Welcome back, guys! Glee has finally returned to our TV screens after a very long hiatus - and with a lot of fanfare. Of course, what with the show having the post-Super Bowl slot, I was bracing myself for an immediate display of something heterosexual males would like. And lo! In the first thirty seconds: there were scantily-clad cheerleaders, BMX bikes, and fire! Let's hope some of the Super Bowl viewers stuck around for the spectacle, eh? To the RBI Report!
"The Sue Sylvester Bowl Shuffle," written by Ian Brennan, directed by Brad Falchuk.
As a natural extension of the post-Super Bowl eye-catching, the episode also featured the McKinley High football team, and the inherent friction that comes with co-existing alongside Glee Club. In an effort to assuage the tension between football and Glee, Coach Beiste and Mr. Schue (in a lovely extension of their friendship) forced the two teams to combine and perform the halftime number together.
Let's look at the three main characters who were focused on this evening: Finn, Quinn, and Karofsky. Their inclusion in this is pretty straightforward. Finn and Quinn are the "leaders" of the original Glee-resistant popular kids, and Karofsky is heading up the Next Generation, if you will. And so the show presents them with... the Choice. They can choose football/cheerleading, or they can choose Glee. Now, inherently, Puck, Mike, Sam, Santana, and Brittany get lumped in with these three. Technically, they have these choices too. But the show cares more about Finn and Quinn because they are portrayed as the leaders of their little units and so we know nothing about why the others choose the way they do.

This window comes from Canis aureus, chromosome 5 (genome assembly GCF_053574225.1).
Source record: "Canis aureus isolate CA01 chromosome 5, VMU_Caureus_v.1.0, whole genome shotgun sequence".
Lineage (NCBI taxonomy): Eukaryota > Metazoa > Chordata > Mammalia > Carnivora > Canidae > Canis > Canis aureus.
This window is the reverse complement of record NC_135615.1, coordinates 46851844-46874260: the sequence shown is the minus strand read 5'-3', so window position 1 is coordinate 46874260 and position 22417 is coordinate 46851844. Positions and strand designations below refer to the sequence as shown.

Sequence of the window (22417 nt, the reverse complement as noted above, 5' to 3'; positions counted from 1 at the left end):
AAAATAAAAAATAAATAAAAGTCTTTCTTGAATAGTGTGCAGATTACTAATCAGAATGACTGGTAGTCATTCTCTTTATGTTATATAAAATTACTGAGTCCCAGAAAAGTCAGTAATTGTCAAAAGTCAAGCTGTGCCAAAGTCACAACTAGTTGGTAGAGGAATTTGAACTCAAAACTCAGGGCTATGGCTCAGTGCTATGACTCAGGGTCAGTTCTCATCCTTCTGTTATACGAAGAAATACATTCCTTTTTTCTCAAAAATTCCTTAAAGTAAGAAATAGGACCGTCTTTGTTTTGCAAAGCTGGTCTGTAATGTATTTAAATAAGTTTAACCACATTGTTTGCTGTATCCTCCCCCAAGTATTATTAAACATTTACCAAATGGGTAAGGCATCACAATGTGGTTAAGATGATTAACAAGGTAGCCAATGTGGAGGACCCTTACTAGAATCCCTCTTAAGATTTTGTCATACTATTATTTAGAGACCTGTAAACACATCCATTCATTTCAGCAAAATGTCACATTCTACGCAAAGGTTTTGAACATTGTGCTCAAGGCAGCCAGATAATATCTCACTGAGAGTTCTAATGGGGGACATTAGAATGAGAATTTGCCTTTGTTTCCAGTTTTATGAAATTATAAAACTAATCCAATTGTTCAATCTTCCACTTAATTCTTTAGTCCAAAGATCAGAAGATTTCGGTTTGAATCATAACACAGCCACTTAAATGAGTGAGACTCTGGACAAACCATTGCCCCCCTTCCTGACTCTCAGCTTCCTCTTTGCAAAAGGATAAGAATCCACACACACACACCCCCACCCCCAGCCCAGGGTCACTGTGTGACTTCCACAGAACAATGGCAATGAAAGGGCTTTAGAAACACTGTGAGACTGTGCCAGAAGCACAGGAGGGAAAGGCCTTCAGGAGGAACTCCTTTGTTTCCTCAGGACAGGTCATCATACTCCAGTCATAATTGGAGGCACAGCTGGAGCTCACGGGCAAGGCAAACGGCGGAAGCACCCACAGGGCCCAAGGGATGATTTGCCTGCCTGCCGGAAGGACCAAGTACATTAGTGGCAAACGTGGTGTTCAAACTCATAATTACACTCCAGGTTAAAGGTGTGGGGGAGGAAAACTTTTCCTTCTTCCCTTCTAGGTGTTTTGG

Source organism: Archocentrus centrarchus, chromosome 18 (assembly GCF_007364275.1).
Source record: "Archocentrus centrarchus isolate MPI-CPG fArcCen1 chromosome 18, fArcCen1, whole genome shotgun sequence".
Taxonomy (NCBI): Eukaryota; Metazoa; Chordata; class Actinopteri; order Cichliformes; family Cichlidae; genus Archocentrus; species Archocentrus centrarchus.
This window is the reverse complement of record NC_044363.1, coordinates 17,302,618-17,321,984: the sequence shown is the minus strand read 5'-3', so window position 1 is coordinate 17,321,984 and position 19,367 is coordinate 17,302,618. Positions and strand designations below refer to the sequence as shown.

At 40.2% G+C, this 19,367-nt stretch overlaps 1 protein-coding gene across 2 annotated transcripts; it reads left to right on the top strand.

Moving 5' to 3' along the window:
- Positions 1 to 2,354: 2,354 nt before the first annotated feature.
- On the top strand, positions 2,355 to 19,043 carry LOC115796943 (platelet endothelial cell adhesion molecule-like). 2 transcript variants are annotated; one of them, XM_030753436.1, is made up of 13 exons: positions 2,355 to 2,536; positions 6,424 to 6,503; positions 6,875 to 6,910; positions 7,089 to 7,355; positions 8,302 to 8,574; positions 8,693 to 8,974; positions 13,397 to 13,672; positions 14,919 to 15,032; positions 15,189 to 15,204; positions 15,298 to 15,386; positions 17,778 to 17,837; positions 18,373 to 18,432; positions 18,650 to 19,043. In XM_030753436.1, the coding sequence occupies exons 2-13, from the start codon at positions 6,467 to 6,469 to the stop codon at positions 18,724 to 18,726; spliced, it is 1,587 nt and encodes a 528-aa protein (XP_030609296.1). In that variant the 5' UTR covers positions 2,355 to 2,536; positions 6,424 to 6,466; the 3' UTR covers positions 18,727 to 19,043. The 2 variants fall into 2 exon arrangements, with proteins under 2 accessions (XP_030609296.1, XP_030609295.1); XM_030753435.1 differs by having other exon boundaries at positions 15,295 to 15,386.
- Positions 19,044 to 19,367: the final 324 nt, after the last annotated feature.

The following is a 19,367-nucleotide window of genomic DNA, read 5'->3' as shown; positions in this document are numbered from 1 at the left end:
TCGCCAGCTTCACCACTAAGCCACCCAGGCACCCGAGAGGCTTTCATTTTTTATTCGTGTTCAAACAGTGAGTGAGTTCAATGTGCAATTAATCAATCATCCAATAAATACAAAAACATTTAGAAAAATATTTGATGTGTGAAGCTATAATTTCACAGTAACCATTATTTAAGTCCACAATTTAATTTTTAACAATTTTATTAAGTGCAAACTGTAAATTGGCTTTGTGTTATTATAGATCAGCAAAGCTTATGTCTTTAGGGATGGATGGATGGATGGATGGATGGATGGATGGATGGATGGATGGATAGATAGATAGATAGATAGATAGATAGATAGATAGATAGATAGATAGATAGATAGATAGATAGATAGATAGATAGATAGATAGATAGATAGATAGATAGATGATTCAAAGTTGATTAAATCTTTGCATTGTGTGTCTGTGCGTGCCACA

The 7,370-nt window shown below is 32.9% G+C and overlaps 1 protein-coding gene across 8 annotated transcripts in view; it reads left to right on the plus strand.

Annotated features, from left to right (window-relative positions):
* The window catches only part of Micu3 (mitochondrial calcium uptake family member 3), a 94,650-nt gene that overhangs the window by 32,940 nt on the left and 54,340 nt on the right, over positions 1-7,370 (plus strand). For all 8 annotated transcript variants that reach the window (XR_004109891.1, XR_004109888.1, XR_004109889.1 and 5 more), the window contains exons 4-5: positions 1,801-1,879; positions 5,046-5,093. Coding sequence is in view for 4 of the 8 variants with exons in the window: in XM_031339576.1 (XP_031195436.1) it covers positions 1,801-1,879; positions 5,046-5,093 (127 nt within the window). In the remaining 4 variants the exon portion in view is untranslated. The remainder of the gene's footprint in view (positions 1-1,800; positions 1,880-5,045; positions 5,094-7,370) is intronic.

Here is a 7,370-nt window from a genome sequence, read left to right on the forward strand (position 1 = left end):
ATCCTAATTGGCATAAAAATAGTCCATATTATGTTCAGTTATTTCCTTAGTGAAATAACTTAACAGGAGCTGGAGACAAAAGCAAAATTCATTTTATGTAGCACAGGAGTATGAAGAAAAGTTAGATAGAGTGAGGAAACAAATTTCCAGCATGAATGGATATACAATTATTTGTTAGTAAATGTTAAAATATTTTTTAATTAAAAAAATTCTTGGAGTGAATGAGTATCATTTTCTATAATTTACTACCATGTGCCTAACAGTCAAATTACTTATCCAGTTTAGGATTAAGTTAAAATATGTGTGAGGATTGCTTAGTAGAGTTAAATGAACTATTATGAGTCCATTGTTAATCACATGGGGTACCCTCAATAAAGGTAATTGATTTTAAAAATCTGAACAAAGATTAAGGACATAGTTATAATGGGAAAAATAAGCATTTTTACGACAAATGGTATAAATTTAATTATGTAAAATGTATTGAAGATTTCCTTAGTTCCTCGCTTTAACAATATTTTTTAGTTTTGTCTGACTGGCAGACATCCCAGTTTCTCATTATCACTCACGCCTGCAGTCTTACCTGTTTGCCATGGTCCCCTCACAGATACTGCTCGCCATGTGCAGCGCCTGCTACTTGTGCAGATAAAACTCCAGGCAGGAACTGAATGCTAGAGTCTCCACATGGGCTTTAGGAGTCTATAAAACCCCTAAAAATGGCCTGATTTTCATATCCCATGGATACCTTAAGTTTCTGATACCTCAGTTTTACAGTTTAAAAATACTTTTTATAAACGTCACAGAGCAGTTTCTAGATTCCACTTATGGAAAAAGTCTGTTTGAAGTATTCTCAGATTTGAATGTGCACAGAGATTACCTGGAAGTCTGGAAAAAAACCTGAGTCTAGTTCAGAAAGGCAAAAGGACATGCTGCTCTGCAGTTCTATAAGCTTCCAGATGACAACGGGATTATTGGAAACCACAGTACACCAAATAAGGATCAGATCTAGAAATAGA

And that's what's frustrating about this whole choosing business - all of the kids have chosen Glee at one point or another. I ranted for a whole week about how the writers needed to cool it with presenting the decision between football and Glee to Finn, only to have him fail at first. The good news about this episode is that Finn passed. The bad news is that Quinn, Santana, and Brittany didn't - and got the treatment usually reserved for Mr. Hudson himself.